The controversy behind CD-ROM packaging -- Companies like Compton's New Media are rethinking their wasteful practices

By George Mannes
Updated December 23, 1994 at 05:00 AM EST

Call it airware. Your new copy of Compton’s Interactive Encyclopedia comes in a box big enough to hold two videocassettes. But when you rip off the shrink wrap, all you find inside is a single CD-ROM rattling around with an instruction pamphlet. Long after the audio-CD industry eliminated the box, multimedia marketers continue to package CD-ROMs with an abundance of cardboard that makes the CD longbox look environmentally correct by comparison. ”We’re using more paper uselessly,” admits Bill Perrault, vice president of worldwide sales and marketing for Compton’s NewMedia. ”We don’t really need it.”

Unfortunately, the problem is likely to get worse before it gets better. A big package is more likely to grab a shopper’s attention, publishers say, and it has more space on the back panel to sell the product. CD-ROM marketers argue that they need this cardboard real estate to explain the content of their discs — unlike their audio counterparts, who get valuable exposure over the airwaves. ”We don’t have a radio, if you will, to broadcast what our content is,” says Chris Kollas, director of distribution sales for Creative Multimedia.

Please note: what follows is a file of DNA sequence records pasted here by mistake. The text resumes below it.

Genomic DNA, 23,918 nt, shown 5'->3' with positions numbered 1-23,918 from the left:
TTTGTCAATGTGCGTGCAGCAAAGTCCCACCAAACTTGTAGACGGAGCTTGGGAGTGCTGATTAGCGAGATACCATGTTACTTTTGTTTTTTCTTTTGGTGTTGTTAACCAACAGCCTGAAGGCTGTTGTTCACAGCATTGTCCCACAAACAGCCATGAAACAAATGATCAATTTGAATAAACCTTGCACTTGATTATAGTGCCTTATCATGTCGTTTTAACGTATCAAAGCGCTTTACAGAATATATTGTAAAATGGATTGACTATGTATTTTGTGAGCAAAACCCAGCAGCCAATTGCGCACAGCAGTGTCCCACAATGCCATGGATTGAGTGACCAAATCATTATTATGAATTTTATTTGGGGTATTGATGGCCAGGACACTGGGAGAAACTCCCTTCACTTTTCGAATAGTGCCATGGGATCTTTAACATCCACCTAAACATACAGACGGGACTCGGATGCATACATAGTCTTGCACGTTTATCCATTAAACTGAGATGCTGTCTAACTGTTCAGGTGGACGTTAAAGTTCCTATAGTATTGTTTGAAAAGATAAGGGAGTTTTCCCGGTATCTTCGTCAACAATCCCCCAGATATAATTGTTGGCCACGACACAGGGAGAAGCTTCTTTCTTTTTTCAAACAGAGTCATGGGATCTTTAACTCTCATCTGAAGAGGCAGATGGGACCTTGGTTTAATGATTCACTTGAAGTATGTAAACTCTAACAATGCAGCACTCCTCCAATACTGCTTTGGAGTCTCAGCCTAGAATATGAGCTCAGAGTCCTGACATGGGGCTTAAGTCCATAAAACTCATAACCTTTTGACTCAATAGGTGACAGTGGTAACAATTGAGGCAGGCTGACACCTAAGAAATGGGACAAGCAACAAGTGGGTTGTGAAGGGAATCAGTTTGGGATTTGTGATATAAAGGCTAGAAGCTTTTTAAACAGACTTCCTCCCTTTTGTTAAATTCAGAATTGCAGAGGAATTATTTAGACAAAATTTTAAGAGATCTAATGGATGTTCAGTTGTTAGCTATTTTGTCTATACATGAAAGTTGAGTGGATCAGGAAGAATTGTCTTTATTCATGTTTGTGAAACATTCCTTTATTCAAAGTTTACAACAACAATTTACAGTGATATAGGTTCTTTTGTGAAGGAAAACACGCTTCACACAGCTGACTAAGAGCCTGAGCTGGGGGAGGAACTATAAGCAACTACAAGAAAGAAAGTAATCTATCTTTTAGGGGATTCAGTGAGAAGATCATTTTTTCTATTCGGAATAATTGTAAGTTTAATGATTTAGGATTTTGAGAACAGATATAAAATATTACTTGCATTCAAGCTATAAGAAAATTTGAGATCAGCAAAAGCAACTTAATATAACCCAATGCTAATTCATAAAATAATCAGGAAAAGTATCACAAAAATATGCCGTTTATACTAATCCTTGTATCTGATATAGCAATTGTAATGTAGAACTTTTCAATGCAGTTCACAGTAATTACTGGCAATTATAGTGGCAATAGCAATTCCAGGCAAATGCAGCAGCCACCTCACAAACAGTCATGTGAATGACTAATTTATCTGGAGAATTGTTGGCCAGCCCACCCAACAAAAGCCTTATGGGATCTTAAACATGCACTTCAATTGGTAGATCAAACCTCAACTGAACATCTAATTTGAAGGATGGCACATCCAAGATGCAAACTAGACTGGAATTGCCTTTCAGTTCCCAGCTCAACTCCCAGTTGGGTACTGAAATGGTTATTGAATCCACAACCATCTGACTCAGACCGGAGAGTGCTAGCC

A large box, many marketing specialists feel, is an inducement to spend. ”It’s a psychological thing,” says Perrault. That’s why Compton’s, which has released most of its CD-ROMs in cartons comparable in size to that of a VHS cassette, plans to reissue some of its earlier software in larger packages. MECC, maker of the CD-ROM The Oregon Trail, has already traveled that path. ”We want to be sensitive to the environment,” says Dean Kephart, MECC’s director of marketing services. ”(But) we also have to be competitive.”

While no company wants to be the first to shrink its box, some members of the Software Publishers Association are taking baby steps toward agreeing on a smaller, standardized package — for reasons economic as well as environmental. Such an industry norm should be easy to develop, says at least one interested observer, Daniel J. Weiss, political director of the Sierra Club, who argues that CD-ROMs are being made by ”some of the same companies that produce music CDs that eliminated the longbox, so there’s no reason why they can’t do so for this new product.”

In the meantime, though, NIAD Corp. packages its environmental-education title Puddles to Pondwater, which is distributed on floppy disk, in an airy 11-by-71 2-by-11 2-inch carton. Included is a sew-on patch that reads, ”Bio-Ark Force Anti-Pollution Squad.” If the anti-pollution squad’s box is that big, one shudders to think how the pro-pollution squad packages its disc.

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